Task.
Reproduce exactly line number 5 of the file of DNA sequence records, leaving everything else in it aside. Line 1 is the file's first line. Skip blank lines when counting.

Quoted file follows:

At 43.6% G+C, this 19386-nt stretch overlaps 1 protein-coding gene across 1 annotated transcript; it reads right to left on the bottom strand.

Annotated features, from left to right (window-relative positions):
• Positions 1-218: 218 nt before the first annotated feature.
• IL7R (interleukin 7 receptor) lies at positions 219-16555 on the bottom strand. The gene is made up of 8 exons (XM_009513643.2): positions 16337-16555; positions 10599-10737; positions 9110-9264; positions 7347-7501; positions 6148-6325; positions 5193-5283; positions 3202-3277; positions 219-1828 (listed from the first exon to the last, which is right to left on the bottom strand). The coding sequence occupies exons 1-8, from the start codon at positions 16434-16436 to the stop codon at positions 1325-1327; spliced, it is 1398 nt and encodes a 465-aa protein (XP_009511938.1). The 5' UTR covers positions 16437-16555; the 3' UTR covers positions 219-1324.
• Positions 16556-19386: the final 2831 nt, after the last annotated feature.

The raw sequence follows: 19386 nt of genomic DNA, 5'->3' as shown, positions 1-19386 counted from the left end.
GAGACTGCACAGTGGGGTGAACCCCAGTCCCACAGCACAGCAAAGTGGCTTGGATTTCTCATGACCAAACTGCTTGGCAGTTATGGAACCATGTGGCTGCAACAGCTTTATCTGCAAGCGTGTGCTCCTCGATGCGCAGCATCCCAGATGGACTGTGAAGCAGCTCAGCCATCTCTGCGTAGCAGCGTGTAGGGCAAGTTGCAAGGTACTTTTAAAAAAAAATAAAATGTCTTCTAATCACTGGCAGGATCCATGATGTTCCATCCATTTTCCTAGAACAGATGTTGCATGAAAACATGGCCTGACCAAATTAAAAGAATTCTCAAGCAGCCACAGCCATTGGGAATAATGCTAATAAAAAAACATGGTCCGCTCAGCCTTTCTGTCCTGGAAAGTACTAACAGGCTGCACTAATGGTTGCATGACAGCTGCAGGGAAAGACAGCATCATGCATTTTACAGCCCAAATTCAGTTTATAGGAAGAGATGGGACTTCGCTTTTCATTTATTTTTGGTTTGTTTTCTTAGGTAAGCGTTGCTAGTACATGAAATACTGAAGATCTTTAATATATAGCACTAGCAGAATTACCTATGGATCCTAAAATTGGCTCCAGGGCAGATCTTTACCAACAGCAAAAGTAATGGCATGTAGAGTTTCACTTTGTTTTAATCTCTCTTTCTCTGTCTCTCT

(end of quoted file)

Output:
• Positions 16556-19386: the final 2831 nt, after the last annotated feature.